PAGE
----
Boston Ballet

"A Midsummer Night's Dream"
Choreography by Bruce Wells
Music by Felix Mendelssohn

"Suite Saint-SaŽns"
Choreography by Gerald Arpino
Music by Camille Saint-SaŽns

Wang Theatre, Boston, MA

September 24, 2001
By S. E. Arnold

The Midsummer Night's Dream program that opened the 2001-2002 season of the Boston Ballet featured two works that banished gloom.

Runs, leaps, tours, great aerial beatings of the legs or feet, bodies busy in counterpoint, airy lifts, and the swift tempo of entrances and exits drove the four movements of Suite Saint-SaŽns, choreographed by Gerald Arpino. In fact, the energy of the dancers transformed the lightweight music of Saint-SaŽns into a soaring hosanna for life and abundance. Moreover, the surge and break of the Suite's textural qualities, the frisk and flitter of Arpino's souped - up ballet and the ever-changing mix of dancers, suggested the buzz of the fairy-world invisible but present in every meadow. In this sense, Suite Saint-SaŽns anticipates the eventful forest world of A Midsummer's Night's Dream.

Where Suite Saint-SaŽns encourages with its openness, A Midsummer Night's Dream abandons us in the forest. Abridged and compressed into two acts, A Midsummer Night's Dream, choreographed by Bruce Wells, locates all of the action in the night and mists of Oberon's forest. A night and mist that nearly obscured the motivations of the characters. Although the mime provides clues, just who, and, hence, ultimately why any character does what he or she does depends to heavily on knowledge of the play. Additionally, any sense of rhetorical point or narrative purpose goes deep in debt to bankrupt fogginess as Wells deletes the marriage between the Duke of Athens and Hippolyta, Queen of the Amazons. The excision of this sub-plot takes with it an important reference and model for social, if not metaphysical, order as well as the lesson that marriage weds equals and accommodates opposites. (The Oberon of Wells, for example, appears to bully rather than reconcile with Titania.) On a more practical level, however, that editorial act removes the reason, the motivation for the rustics to enter the forest. On the other hand, perhaps, the lack of clear motivation for the action means to support the dream-like atmosphere of the ballet. If this so, then the rhetorical intent, the point of this weak and idle ballet is no more yielding than a dream. Entertaining, but what does it mean?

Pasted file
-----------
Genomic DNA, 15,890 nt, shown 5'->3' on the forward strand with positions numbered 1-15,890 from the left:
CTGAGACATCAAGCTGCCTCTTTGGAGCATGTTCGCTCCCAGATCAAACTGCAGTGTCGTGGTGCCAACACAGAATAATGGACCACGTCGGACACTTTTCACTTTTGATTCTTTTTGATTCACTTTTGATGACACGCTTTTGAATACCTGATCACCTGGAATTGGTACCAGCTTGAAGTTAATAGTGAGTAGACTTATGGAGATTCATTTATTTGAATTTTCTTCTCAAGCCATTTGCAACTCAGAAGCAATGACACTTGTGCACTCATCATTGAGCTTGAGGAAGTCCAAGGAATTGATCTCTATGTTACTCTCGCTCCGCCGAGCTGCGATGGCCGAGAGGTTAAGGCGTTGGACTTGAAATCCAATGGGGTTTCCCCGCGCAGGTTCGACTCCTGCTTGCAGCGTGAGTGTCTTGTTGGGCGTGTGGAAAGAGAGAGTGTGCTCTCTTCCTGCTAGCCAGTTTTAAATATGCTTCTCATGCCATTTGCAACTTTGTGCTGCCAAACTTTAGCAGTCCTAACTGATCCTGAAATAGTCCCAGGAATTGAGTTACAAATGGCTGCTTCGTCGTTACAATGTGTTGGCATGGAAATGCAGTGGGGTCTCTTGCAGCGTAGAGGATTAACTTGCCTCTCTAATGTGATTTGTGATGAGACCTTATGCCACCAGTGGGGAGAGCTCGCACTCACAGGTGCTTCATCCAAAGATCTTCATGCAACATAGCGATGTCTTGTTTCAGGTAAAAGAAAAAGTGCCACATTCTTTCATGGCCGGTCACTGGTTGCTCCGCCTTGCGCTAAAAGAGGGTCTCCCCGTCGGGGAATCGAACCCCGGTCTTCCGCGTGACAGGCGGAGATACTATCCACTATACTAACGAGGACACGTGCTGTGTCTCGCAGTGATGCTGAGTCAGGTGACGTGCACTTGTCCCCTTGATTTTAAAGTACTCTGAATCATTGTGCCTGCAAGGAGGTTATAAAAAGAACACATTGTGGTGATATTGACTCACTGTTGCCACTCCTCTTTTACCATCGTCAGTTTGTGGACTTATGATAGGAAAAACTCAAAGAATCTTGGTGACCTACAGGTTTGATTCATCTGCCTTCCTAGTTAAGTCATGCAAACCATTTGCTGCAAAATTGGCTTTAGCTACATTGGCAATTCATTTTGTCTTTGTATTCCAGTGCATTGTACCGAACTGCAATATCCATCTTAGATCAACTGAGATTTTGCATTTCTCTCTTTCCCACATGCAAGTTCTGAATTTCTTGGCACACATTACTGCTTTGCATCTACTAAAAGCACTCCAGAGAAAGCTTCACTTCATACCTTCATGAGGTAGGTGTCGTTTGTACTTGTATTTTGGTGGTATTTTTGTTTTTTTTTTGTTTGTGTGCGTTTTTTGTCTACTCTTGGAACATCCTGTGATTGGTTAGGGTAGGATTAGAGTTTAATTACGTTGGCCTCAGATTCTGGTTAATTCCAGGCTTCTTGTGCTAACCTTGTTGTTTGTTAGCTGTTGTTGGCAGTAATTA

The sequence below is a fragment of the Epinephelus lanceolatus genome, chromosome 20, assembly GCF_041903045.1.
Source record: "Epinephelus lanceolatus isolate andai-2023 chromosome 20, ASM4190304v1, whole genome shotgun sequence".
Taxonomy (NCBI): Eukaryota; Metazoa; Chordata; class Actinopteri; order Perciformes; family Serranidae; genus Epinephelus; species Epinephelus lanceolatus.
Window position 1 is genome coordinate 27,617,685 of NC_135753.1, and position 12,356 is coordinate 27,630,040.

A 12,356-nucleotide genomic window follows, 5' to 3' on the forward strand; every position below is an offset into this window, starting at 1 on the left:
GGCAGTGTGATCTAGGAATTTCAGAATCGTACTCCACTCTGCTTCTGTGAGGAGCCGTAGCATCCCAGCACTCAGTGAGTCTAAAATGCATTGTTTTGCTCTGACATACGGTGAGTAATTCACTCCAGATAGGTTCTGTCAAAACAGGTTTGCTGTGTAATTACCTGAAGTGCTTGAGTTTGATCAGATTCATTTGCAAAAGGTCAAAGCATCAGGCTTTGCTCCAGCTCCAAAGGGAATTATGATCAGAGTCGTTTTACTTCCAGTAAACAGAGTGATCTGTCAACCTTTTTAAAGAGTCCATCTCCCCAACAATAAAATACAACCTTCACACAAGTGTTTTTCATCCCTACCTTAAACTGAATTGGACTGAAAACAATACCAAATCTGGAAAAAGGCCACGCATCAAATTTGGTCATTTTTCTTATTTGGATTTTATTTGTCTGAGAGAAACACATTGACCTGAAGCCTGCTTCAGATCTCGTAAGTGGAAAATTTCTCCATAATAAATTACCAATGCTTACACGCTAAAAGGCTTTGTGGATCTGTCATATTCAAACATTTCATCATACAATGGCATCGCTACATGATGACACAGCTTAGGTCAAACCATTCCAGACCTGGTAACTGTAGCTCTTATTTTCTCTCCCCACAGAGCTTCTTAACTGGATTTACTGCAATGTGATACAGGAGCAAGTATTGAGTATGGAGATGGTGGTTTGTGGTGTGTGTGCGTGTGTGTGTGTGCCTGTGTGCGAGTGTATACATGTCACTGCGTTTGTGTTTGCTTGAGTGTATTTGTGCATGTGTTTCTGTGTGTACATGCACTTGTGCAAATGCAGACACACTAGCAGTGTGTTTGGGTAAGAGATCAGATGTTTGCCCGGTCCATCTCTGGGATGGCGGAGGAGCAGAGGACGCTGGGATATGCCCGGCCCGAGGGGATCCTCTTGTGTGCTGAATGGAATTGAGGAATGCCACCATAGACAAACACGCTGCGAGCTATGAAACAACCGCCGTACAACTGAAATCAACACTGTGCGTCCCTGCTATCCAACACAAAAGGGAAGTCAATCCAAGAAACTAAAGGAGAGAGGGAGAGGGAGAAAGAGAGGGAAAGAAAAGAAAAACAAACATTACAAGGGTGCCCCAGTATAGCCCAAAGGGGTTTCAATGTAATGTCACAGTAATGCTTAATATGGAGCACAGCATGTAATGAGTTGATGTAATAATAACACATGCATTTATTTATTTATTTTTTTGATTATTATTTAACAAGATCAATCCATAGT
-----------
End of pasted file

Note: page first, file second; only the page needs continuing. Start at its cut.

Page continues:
The lexical and theatrical conventions of ballet, however, mold this dream of a dream into a familiar coherence. The division of the ballet into pas de deux, (many of them), quartets, trios, solos, dances for the female attendants to Titania, dances for the male attendants for Oberon, a flashy solo for Oberon, corps work, etc offer structural if not narrative intelligibility. Additionally, the long tutus, the fairy world subject matter, the importance of mime, and the use of borrowed music (Mendelssohn originally scored Midsummer Night's Dream for theatre) link this Midsummer to the Age of Giselle.

In the end, the prominence Wells places on Puck, joyfully and exuberantly danced by Paul Thrussell on opening night, might change the title to read "A Midsummer Adventure of Robin Goodfellow." Additionally, one happily identifies the entire opening night cast as the singular source of pleasure in this Midsummer Night's Dream. In fact, that performance offers evidence to support the idea that persons attend the Boston Ballet to see the dancers rather than the choreography. Bright with energy, sharp in technique and committed the dancers of the Boston Ballet ware what ever is set on them with more than a fairy's grace. In short, the Boston Ballet made this Midsummer Night's Dream more appealing than it deserves.


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Edited by Marie.

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